The second statement, although positive, is vague because it does not specify the conditions under which the international confidence in Iran's programme will be restored.



Nuclear Energy


The P5+1 group declares


Support for construction of LWR [light water reactor] based on state-of-the-art technology


Once again, although positive, the statement is vague. There are no specifics or mechanisms as to how the support will be materialized. Moreover, given that the U.S. tried for a long time to persuade Russia not to live up to its legal obligations regarding the completion of the LWR in Bushehr, which neither has anything to do with nuclear fuel technology, nor its use for a military purpose, how should Iran believe such a generic statement?


The P5+1 group then declares


Support for R & D in nuclear energy as international confidence is gradually restored.


The promise is conditional, because it is subjected to restoration of international confidence in peaceful nature of Iran's program. However, no mention is made of the conditions under which the confidence can be declared as restored. To the contrary, past experience indicates that the demands of the P5+1 group on Iran never end and, thus, the confidence may never be restored.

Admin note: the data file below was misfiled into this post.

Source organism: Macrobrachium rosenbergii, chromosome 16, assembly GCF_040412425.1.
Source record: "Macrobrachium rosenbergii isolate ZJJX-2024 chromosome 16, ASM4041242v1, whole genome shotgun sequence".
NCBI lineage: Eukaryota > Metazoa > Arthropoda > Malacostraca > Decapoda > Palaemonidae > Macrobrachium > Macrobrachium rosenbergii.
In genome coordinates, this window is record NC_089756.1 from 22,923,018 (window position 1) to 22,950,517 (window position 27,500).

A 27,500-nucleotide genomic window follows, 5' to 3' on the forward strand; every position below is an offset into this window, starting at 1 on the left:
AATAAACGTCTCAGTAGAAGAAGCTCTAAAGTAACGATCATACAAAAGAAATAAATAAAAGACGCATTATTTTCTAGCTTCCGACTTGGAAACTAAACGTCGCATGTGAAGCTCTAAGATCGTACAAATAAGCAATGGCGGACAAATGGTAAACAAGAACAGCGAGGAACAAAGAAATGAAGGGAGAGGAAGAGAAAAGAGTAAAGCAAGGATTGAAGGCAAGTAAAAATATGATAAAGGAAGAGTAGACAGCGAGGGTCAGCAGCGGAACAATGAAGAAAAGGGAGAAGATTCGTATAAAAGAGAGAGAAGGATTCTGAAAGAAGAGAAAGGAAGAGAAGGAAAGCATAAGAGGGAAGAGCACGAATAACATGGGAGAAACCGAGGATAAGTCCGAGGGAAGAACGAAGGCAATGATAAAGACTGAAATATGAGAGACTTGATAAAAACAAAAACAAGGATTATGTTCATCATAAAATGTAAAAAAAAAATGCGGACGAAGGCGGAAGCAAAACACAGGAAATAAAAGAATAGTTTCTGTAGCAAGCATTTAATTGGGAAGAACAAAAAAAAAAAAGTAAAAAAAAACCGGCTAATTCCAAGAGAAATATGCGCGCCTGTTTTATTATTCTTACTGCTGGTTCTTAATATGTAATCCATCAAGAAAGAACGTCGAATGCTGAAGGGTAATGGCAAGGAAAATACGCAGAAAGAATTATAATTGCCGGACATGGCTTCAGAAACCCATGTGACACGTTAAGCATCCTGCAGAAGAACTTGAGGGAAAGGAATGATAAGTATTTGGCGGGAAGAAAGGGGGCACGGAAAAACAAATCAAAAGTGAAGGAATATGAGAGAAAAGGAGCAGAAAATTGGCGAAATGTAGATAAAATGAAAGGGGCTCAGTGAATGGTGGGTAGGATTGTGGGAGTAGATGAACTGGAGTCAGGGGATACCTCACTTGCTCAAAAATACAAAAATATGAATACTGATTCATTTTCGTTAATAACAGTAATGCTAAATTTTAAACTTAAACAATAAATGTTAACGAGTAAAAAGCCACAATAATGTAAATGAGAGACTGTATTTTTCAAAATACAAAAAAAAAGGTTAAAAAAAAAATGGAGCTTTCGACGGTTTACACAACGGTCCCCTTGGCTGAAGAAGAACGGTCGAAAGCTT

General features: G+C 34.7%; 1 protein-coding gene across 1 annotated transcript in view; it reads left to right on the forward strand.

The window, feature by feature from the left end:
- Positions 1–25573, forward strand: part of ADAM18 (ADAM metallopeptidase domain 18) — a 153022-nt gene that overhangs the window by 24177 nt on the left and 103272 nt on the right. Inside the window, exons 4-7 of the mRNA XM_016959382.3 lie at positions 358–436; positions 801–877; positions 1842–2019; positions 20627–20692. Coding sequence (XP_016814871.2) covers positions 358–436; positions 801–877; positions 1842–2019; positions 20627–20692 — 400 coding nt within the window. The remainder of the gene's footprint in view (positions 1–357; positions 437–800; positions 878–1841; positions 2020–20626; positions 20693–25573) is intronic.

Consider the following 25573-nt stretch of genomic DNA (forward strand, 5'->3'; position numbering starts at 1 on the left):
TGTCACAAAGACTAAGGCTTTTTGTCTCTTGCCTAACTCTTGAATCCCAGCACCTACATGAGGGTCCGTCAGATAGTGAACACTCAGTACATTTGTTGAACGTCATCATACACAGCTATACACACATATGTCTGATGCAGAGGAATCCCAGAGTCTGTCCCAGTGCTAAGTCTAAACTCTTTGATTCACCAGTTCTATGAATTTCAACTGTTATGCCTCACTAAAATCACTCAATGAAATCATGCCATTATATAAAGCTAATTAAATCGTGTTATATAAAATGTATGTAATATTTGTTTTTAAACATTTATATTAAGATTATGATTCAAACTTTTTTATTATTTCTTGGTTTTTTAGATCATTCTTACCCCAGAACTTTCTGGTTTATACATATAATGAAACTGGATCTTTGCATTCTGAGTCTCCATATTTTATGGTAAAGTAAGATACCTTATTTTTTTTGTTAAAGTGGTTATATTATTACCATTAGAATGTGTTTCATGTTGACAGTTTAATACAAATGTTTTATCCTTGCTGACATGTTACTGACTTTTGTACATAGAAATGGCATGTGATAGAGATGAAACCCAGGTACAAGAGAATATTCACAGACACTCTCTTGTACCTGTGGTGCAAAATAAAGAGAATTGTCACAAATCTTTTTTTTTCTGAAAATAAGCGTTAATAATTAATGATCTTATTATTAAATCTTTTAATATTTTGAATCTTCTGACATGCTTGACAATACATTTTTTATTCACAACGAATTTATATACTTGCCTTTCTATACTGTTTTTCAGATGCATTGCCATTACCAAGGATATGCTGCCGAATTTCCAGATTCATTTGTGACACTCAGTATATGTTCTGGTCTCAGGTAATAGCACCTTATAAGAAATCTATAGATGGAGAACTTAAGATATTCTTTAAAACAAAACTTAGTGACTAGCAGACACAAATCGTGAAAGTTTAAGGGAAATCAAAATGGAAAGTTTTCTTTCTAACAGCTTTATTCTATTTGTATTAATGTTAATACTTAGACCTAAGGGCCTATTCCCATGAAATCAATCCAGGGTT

Next, the P5+1 group promises development of


Provision of legally binding nuclear fuel supply guarantees


What is the legal mechanism? Is it through the United Nations Security Council, or the IAEA? On what basis should Iran have any confidence in this promise? Recall that several members of the P5+1 group have a long track record of renegading on their promises to Iran.


In the mid 1970s Iran paid for 10% stake in the Eurodiff consortium for uranium enrichment. To date, Iran has neither received any nuclear fuel, nor its investment. Germany has refused to return to Iran all the equipments that Iran had paid for the two Bushehr reactors that it was supposed to build. The U.S. has frozen Iran's assets for nearly 30 years, and has violated its 1981 Algiers agreement with Iran and its promise that it will not interfere in Iran's internal affairs. Russia has repeatedly violated its bilateral agreements with Iran, particularly regarding the use of the Caspian Sea's resources, and the on time completion of the Bushehr reactor.





The three most important statements of these sections are as follows. The P5+1 group reaffirms


that a solution to the Iranian nuclear issue would contribute to the non-proliferation efforts and to realizing the objective of a Middle East free of weapons of mass destruction, including their means of delivery.